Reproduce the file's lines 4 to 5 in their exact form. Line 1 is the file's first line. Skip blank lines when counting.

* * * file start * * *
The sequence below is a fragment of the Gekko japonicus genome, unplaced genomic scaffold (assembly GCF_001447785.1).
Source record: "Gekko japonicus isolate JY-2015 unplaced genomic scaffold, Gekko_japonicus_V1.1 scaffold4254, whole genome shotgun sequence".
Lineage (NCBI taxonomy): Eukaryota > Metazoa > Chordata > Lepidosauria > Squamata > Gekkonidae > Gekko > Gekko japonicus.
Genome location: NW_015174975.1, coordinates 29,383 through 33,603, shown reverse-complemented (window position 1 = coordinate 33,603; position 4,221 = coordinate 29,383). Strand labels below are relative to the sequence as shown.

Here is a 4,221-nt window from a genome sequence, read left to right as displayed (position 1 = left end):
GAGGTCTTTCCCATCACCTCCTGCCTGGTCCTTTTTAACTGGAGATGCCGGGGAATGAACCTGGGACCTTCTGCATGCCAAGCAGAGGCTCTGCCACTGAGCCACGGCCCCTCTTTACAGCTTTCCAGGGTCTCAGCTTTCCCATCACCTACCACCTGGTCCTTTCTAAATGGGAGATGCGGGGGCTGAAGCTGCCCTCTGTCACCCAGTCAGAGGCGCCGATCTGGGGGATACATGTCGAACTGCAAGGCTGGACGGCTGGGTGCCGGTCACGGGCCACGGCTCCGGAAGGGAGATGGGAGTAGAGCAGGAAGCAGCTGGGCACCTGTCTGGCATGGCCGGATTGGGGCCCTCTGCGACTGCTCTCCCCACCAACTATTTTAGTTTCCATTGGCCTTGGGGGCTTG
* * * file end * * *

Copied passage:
Genome location: NW_015174975.1, coordinates 29,383 through 33,603, shown reverse-complemented (window position 1 = coordinate 33,603; position 4,221 = coordinate 29,383). Strand labels below are relative to the sequence as shown.

Here is a 4,221-nt window from a genome sequence, read left to right as displayed (position 1 = left end):